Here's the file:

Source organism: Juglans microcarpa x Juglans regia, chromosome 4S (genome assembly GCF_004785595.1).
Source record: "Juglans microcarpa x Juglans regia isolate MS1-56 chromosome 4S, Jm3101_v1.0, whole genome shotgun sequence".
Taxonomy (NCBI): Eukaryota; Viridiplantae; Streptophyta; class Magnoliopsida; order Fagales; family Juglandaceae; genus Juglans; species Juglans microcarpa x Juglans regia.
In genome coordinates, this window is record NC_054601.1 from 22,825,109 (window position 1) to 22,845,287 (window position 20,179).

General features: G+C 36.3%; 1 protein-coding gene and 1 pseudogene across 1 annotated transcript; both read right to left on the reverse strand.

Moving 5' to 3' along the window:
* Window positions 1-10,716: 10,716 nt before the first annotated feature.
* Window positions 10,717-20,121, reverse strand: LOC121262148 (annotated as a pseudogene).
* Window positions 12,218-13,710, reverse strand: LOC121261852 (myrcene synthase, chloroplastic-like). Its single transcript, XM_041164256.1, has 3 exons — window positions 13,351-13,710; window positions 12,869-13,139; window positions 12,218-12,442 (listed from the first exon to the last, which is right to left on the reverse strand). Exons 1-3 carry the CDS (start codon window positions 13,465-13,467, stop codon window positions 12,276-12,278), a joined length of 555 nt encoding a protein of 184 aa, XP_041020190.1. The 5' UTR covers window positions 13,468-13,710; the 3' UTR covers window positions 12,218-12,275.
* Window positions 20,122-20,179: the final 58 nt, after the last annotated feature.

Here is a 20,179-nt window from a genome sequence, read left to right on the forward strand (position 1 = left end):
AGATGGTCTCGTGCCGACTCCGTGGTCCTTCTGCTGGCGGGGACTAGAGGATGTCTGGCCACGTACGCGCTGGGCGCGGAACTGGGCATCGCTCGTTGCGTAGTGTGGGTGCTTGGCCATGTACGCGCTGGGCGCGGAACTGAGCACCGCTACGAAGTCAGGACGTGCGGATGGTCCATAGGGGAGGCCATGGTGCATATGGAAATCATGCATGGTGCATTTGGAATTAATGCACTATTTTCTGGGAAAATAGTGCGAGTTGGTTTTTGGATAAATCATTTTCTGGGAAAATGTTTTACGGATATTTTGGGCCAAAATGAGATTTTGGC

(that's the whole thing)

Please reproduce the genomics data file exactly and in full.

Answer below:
Source organism: Juglans microcarpa x Juglans regia, chromosome 4S (genome assembly GCF_004785595.1).
Source record: "Juglans microcarpa x Juglans regia isolate MS1-56 chromosome 4S, Jm3101_v1.0, whole genome shotgun sequence".
Taxonomy (NCBI): Eukaryota; Viridiplantae; Streptophyta; class Magnoliopsida; order Fagales; family Juglandaceae; genus Juglans; species Juglans microcarpa x Juglans regia.
In genome coordinates, this window is record NC_054601.1 from 22,825,109 (window position 1) to 22,845,287 (window position 20,179).

General features: G+C 36.3%; 1 protein-coding gene and 1 pseudogene across 1 annotated transcript; both read right to left on the reverse strand.

Moving 5' to 3' along the window:
* Window positions 1-10,716: 10,716 nt before the first annotated feature.
* Window positions 10,717-20,121, reverse strand: LOC121262148 (annotated as a pseudogene).
* Window positions 12,218-13,710, reverse strand: LOC121261852 (myrcene synthase, chloroplastic-like). Its single transcript, XM_041164256.1, has 3 exons — window positions 13,351-13,710; window positions 12,869-13,139; window positions 12,218-12,442 (listed from the first exon to the last, which is right to left on the reverse strand). Exons 1-3 carry the CDS (start codon window positions 13,465-13,467, stop codon window positions 12,276-12,278), a joined length of 555 nt encoding a protein of 184 aa, XP_041020190.1. The 5' UTR covers window positions 13,468-13,710; the 3' UTR covers window positions 12,218-12,275.
* Window positions 20,122-20,179: the final 58 nt, after the last annotated feature.

Here is a 20,179-nt window from a genome sequence, read left to right on the forward strand (position 1 = left end):
AGATGGTCTCGTGCCGACTCCGTGGTCCTTCTGCTGGCGGGGACTAGAGGATGTCTGGCCACGTACGCGCTGGGCGCGGAACTGGGCATCGCTCGTTGCGTAGTGTGGGTGCTTGGCCATGTACGCGCTGGGCGCGGAACTGAGCACCGCTACGAAGTCAGGACGTGCGGATGGTCCATAGGGGAGGCCATGGTGCATATGGAAATCATGCATGGTGCATTTGGAATTAATGCACTATTTTCTGGGAAAATAGTGCGAGTTGGTTTTTGGATAAATCATTTTCTGGGAAAATGTTTTACGGATATTTTGGGCCAAAATGAGATTTTGGC